The last few weeks, it seems like everyone has wanted to buy shares ofÂ Tesla, which has been on a run thatâ€™s seen its share price rise by about 80% over the last month. But what if Tesla were looking to buy?
Cascend Securities Chief Investment StrategistÂ Eric RossÂ had a look Wednesday at six potential M&A targets in the burgeoning electric vehicle market for Elon Musk and Tesla.
â€śIf we worked for Tesla as M&A consultants, who would we recommend they buy?â€ť the analyst said in a note. Many of the startup carmakers might be targets of other buyers if Tesla doesnâ€™t buy, he suggested.
Here are Rossâ€™ thoughts on six potential targets.
Rossâ€™ favorite pick, Rivian, is U.S.-based, has a pickup and sport utility vehicle coming this year and a 400-mile range.
Amazon.com, Ford Motor,Â and Cox Automotive are investors. Rivian recently rolled out an electric delivery van for Amazon.
â€śTesla batteries and economies of scale would add moreâ€ť to Rivian, the analyst said, adding that Fordâ€™s investment and planned line of Lincoln SUVs based on Rivian design might be an issue.
This American electric vehicle maker â€ścould be interestingâ€ť as a Tesla target as it prepares to finally start production in 2021 after funding delays. ItsÂ Lucid AirÂ will have a 400-mile range and has been praised for a roomy interior.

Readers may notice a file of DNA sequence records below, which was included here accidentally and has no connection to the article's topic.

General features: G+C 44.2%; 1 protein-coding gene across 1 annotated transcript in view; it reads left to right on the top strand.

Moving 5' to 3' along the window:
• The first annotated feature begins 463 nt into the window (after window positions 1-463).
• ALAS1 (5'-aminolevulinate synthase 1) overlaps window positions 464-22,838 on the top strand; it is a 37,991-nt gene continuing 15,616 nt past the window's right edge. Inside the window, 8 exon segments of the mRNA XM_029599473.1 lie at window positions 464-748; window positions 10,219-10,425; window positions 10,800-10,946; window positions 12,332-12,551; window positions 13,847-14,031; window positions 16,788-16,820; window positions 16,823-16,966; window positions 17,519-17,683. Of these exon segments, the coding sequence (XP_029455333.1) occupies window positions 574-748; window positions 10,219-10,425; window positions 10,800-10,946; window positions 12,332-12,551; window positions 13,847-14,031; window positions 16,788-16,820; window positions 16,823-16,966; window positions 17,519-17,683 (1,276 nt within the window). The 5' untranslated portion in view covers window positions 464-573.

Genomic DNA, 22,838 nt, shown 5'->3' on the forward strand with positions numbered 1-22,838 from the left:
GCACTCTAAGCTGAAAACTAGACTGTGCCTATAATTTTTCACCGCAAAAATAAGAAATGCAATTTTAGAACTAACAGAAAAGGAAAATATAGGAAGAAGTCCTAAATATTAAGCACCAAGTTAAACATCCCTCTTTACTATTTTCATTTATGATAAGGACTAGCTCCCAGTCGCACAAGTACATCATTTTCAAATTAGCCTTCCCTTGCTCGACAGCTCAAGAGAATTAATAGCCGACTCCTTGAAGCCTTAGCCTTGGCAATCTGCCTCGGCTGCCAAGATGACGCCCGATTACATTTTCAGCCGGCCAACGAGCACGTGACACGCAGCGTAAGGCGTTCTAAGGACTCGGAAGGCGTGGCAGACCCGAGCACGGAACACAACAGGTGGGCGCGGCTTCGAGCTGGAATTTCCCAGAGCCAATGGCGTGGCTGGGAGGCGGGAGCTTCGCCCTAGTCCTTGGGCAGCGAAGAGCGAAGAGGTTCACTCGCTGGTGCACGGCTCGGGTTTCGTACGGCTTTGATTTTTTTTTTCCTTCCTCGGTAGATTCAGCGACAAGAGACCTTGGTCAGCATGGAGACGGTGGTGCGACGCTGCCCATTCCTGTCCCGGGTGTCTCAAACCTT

California-based Fisker would have to come at the right price considering difficulties the company has had in various incarnations getting traction in bringing a car to the road. But Ross saidÂ the EMotionÂ sport sedan has good range and speed and a lower expected price than Tesla.
Fisker uses solid-state batteries instead of the lithium-ion ones used by Tesla, so that may not be a good match.
Los Angeles-based Faraday Future â€śhasÂ struggled massively,â€ť Ross said, with its Chinese former CEO Jia Yuetling having declared bankruptcy last year and the company spending $2 billion without producing a car.
The analystâ€™s best guess is the company needs to spend at least half that again to get a car on the road, but the companyâ€™s planned SUV is supposed to be out in early 2021.
Chinese company Evergrande owns about a third of the company. While it could be cheap for Tesla to take control, â€śitâ€™s probably not interesting for Tesla as they already have superior tech,â€ť Ross said.
Lightyear isÂ building a solar car, with expectations of starting production in 2023. This company â€śis probably not worth it for Tesla either,â€ť the Cascend analyst said, saying that its speed, range, and other specs are below Teslaâ€™s.
â€śLikely to remain a niche area, unless survivalists start buying them,â€ť Ross said.
The German-Italian company that is a subsidiary of Indian conglomerate Mahindra & Mahindra is a niche carmaker â€” its only model, the Battista PFO, will cost $2 million and only 150 will be made.
â€śNot the mass market investment which would interest Tesla, but if control was a low price it may be worth it for a real supercar,â€ť Ross said.
ThisÂ storyÂ originally appeared on Benzinga.
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